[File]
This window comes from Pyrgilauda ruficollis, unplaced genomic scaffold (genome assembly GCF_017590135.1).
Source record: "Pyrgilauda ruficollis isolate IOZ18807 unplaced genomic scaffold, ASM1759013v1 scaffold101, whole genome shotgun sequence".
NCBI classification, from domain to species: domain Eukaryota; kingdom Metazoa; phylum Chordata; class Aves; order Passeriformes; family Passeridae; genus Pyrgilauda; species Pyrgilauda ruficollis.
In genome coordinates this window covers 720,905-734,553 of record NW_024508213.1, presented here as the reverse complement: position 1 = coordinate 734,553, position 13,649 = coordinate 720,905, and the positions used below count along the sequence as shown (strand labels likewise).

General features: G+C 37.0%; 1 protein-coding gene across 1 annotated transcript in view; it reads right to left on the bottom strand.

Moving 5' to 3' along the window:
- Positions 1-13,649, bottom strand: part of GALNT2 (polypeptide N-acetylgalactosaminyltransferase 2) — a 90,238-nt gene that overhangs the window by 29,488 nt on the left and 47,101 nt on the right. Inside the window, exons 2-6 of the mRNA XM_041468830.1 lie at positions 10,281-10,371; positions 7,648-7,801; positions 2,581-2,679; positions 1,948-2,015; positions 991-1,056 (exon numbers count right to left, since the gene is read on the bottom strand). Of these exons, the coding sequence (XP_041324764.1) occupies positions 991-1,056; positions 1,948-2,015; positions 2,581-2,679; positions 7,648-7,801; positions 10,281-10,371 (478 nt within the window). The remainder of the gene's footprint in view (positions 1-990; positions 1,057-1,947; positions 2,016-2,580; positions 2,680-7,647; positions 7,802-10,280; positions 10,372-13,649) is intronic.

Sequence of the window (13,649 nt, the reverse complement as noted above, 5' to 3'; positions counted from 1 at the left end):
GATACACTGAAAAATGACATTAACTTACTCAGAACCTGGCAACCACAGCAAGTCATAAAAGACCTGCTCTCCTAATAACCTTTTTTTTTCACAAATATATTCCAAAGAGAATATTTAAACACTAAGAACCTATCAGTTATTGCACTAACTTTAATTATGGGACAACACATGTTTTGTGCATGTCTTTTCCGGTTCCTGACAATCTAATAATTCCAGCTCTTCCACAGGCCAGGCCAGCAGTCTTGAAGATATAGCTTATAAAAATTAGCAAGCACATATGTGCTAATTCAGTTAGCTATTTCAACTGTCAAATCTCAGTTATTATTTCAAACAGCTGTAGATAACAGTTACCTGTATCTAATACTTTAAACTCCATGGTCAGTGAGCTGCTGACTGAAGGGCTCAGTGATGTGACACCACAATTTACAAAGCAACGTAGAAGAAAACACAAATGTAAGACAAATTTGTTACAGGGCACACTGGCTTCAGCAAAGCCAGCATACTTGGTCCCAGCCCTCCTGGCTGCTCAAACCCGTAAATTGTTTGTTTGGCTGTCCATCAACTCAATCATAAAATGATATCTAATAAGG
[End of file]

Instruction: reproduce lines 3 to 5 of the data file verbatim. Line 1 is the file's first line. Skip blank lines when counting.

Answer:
NCBI classification, from domain to species: domain Eukaryota; kingdom Metazoa; phylum Chordata; class Aves; order Passeriformes; family Passeridae; genus Pyrgilauda; species Pyrgilauda ruficollis.
In genome coordinates this window covers 720,905-734,553 of record NW_024508213.1, presented here as the reverse complement: position 1 = coordinate 734,553, position 13,649 = coordinate 720,905, and the positions used below count along the sequence as shown (strand labels likewise).

General features: G+C 37.0%; 1 protein-coding gene across 1 annotated transcript in view; it reads right to left on the bottom strand.